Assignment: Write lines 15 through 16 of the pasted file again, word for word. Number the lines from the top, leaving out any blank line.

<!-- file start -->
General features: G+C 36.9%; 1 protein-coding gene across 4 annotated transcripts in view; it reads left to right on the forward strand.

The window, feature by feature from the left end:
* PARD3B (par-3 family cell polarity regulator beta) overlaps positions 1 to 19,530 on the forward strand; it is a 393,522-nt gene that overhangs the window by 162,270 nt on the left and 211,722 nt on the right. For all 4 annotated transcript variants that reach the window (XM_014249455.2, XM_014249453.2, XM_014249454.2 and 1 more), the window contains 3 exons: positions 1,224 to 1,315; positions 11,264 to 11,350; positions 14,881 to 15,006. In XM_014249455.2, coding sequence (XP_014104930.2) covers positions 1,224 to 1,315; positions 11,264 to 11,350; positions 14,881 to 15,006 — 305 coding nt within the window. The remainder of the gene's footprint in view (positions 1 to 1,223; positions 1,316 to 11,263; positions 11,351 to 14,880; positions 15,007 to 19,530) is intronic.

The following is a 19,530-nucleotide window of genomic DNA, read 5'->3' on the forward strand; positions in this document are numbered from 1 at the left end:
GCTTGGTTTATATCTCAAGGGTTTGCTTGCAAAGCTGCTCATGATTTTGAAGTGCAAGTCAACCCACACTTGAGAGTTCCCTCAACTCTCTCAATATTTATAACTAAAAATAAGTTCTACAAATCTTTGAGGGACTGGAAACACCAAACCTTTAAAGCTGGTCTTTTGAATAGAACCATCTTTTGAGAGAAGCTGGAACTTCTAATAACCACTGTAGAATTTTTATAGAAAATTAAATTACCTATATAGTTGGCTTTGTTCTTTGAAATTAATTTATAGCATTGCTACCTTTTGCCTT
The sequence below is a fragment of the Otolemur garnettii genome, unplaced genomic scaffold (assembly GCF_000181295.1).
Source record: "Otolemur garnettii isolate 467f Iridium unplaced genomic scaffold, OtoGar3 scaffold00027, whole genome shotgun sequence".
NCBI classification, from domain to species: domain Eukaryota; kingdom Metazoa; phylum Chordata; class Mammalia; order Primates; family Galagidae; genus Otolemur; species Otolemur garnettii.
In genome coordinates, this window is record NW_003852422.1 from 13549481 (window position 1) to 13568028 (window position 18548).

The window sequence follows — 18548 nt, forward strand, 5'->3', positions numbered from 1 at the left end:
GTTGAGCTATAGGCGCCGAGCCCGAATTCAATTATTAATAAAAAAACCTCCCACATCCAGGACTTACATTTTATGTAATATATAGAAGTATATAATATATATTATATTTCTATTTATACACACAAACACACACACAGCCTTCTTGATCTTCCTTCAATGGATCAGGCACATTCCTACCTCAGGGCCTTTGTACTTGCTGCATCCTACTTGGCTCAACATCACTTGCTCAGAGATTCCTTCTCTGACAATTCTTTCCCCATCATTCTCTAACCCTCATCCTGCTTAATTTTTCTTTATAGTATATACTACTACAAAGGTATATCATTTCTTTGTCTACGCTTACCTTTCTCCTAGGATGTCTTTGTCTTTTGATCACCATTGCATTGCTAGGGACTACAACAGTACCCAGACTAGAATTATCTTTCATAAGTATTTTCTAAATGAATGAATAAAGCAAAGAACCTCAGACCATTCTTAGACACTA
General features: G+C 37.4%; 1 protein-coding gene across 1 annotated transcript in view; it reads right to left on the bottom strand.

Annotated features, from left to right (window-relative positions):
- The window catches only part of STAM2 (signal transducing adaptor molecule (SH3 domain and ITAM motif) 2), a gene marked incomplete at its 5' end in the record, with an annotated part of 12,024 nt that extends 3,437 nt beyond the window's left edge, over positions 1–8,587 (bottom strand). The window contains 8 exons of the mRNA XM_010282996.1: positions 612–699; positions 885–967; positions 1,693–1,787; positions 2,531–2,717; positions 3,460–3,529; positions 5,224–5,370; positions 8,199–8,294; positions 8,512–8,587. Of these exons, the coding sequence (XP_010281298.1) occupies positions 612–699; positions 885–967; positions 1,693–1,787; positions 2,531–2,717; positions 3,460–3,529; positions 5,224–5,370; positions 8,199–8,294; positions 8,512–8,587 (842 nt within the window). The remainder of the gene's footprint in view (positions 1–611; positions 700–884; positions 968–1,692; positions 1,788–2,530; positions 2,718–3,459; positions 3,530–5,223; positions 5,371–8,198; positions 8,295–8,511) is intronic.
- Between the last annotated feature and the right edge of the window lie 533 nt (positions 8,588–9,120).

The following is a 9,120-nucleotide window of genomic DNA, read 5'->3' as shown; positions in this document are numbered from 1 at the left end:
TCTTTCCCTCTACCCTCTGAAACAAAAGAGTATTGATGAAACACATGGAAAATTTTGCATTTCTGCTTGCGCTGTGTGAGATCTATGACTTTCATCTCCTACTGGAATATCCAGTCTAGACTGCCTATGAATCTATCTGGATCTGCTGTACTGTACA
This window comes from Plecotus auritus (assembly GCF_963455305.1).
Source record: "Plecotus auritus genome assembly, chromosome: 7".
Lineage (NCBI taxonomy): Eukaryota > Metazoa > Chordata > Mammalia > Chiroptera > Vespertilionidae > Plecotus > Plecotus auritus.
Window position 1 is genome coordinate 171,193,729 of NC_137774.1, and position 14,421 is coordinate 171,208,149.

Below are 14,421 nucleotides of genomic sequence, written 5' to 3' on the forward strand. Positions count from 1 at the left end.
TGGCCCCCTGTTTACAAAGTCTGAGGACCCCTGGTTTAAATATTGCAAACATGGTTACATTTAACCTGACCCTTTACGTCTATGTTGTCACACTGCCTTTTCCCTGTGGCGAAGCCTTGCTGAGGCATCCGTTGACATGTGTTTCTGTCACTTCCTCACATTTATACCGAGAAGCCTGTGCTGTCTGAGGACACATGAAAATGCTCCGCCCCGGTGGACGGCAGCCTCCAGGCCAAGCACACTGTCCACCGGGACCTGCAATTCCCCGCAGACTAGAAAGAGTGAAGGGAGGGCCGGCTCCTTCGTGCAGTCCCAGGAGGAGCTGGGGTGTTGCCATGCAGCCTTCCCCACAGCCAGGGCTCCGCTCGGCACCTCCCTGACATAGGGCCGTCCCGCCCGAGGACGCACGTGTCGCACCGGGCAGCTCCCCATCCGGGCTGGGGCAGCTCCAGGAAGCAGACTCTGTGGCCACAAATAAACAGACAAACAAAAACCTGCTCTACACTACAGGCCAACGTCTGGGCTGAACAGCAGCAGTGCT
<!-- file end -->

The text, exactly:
- Between the last annotated feature and the right edge of the window lie 533 nt (positions 8,588–9,120).

The following is a 9,120-nucleotide window of genomic DNA, read 5'->3' as shown; positions in this document are numbered from 1 at the left end: